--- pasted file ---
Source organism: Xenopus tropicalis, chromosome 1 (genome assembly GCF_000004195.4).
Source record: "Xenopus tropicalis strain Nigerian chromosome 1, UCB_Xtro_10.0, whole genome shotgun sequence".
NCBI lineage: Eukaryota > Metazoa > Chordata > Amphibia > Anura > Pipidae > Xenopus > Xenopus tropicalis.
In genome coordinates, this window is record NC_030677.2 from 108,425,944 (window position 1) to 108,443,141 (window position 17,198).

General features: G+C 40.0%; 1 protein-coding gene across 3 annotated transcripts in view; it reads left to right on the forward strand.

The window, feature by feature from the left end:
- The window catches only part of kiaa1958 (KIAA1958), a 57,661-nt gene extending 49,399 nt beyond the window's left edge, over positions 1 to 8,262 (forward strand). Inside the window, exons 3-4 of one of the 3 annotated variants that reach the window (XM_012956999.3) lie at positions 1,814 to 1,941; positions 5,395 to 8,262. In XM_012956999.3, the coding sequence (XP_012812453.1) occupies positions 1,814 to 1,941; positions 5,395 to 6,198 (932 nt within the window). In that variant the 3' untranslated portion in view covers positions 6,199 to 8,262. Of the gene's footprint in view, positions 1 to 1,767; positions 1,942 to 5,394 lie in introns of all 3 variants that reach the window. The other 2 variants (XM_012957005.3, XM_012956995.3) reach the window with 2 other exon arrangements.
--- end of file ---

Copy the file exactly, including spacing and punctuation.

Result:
Source organism: Xenopus tropicalis, chromosome 1 (genome assembly GCF_000004195.4).
Source record: "Xenopus tropicalis strain Nigerian chromosome 1, UCB_Xtro_10.0, whole genome shotgun sequence".
NCBI lineage: Eukaryota > Metazoa > Chordata > Amphibia > Anura > Pipidae > Xenopus > Xenopus tropicalis.
In genome coordinates, this window is record NC_030677.2 from 108,425,944 (window position 1) to 108,443,141 (window position 17,198).

General features: G+C 40.0%; 1 protein-coding gene across 3 annotated transcripts in view; it reads left to right on the forward strand.

The window, feature by feature from the left end:
- The window catches only part of kiaa1958 (KIAA1958), a 57,661-nt gene extending 49,399 nt beyond the window's left edge, over positions 1 to 8,262 (forward strand). Inside the window, exons 3-4 of one of the 3 annotated variants that reach the window (XM_012956999.3) lie at positions 1,814 to 1,941; positions 5,395 to 8,262. In XM_012956999.3, the coding sequence (XP_012812453.1) occupies positions 1,814 to 1,941; positions 5,395 to 6,198 (932 nt within the window). In that variant the 3' untranslated portion in view covers positions 6,199 to 8,262. Of the gene's footprint in view, positions 1 to 1,767; positions 1,942 to 5,394 lie in introns of all 3 variants that reach the window. The other 2 variants (XM_012957005.3, XM_012956995.3) reach the window with 2 other exon arrangements.